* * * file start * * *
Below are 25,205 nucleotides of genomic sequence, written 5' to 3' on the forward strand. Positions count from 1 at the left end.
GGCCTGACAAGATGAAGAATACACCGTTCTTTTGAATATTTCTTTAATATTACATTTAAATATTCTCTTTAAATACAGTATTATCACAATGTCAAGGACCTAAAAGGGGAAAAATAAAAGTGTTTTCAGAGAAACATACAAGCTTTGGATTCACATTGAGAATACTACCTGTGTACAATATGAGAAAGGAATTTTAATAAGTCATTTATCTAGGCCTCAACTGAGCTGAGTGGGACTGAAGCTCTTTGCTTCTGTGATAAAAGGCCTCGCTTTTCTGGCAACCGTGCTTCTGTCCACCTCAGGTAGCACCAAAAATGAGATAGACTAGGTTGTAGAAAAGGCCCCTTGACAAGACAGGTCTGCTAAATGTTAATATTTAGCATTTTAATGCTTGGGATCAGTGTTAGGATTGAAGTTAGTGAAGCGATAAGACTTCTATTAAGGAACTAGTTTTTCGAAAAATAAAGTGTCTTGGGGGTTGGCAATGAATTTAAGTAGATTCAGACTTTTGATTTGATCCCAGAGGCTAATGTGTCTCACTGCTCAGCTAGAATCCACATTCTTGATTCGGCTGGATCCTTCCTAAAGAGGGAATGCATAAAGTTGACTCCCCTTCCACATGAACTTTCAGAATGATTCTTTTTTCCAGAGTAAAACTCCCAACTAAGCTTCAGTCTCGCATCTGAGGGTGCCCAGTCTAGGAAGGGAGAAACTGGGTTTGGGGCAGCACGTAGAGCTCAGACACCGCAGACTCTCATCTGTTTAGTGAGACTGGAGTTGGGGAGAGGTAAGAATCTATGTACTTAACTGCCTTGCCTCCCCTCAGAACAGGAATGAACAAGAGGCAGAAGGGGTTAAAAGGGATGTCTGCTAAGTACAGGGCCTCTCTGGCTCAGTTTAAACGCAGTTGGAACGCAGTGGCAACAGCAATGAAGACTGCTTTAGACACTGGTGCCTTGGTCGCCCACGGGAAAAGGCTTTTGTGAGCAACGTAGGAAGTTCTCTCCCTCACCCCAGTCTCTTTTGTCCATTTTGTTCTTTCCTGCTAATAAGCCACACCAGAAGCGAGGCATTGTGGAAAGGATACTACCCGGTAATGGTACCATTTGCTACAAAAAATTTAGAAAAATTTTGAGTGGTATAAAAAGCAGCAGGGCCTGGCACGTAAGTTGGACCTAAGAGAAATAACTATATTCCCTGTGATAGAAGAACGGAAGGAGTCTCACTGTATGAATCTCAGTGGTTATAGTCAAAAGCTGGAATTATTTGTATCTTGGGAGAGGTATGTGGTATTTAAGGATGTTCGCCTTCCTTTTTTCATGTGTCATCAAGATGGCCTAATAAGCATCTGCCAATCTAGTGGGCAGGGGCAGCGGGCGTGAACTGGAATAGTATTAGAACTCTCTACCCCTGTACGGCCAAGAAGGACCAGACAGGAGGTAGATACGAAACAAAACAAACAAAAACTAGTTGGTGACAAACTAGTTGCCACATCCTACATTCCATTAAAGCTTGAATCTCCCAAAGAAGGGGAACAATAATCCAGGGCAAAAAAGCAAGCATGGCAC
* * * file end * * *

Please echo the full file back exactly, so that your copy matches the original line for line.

Below are 25,205 nucleotides of genomic sequence, written 5' to 3' on the forward strand. Positions count from 1 at the left end.
GGCCTGACAAGATGAAGAATACACCGTTCTTTTGAATATTTCTTTAATATTACATTTAAATATTCTCTTTAAATACAGTATTATCACAATGTCAAGGACCTAAAAGGGGAAAAATAAAAGTGTTTTCAGAGAAACATACAAGCTTTGGATTCACATTGAGAATACTACCTGTGTACAATATGAGAAAGGAATTTTAATAAGTCATTTATCTAGGCCTCAACTGAGCTGAGTGGGACTGAAGCTCTTTGCTTCTGTGATAAAAGGCCTCGCTTTTCTGGCAACCGTGCTTCTGTCCACCTCAGGTAGCACCAAAAATGAGATAGACTAGGTTGTAGAAAAGGCCCCTTGACAAGACAGGTCTGCTAAATGTTAATATTTAGCATTTTAATGCTTGGGATCAGTGTTAGGATTGAAGTTAGTGAAGCGATAAGACTTCTATTAAGGAACTAGTTTTTCGAAAAATAAAGTGTCTTGGGGGTTGGCAATGAATTTAAGTAGATTCAGACTTTTGATTTGATCCCAGAGGCTAATGTGTCTCACTGCTCAGCTAGAATCCACATTCTTGATTCGGCTGGATCCTTCCTAAAGAGGGAATGCATAAAGTTGACTCCCCTTCCACATGAACTTTCAGAATGATTCTTTTTTCCAGAGTAAAACTCCCAACTAAGCTTCAGTCTCGCATCTGAGGGTGCCCAGTCTAGGAAGGGAGAAACTGGGTTTGGGGCAGCACGTAGAGCTCAGACACCGCAGACTCTCATCTGTTTAGTGAGACTGGAGTTGGGGAGAGGTAAGAATCTATGTACTTAACTGCCTTGCCTCCCCTCAGAACAGGAATGAACAAGAGGCAGAAGGGGTTAAAAGGGATGTCTGCTAAGTACAGGGCCTCTCTGGCTCAGTTTAAACGCAGTTGGAACGCAGTGGCAACAGCAATGAAGACTGCTTTAGACACTGGTGCCTTGGTCGCCCACGGGAAAAGGCTTTTGTGAGCAACGTAGGAAGTTCTCTCCCTCACCCCAGTCTCTTTTGTCCATTTTGTTCTTTCCTGCTAATAAGCCACACCAGAAGCGAGGCATTGTGGAAAGGATACTACCCGGTAATGGTACCATTTGCTACAAAAAATTTAGAAAAATTTTGAGTGGTATAAAAAGCAGCAGGGCCTGGCACGTAAGTTGGACCTAAGAGAAATAACTATATTCCCTGTGATAGAAGAACGGAAGGAGTCTCACTGTATGAATCTCAGTGGTTATAGTCAAAAGCTGGAATTATTTGTATCTTGGGAGAGGTATGTGGTATTTAAGGATGTTCGCCTTCCTTTTTTCATGTGTCATCAAGATGGCCTAATAAGCATCTGCCAATCTAGTGGGCAGGGGCAGCGGGCGTGAACTGGAATAGTATTAGAACTCTCTACCCCTGTACGGCCAAGAAGGACCAGACAGGAGGTAGATACGAAACAAAACAAACAAAAACTAGTTGGTGACAAACTAGTTGCCACATCCTACATTCCATTAAAGCTTGAATCTCCCAAAGAAGGGGAACAATAATCCAGGGCAAAAAAGCAAGCATGGCAC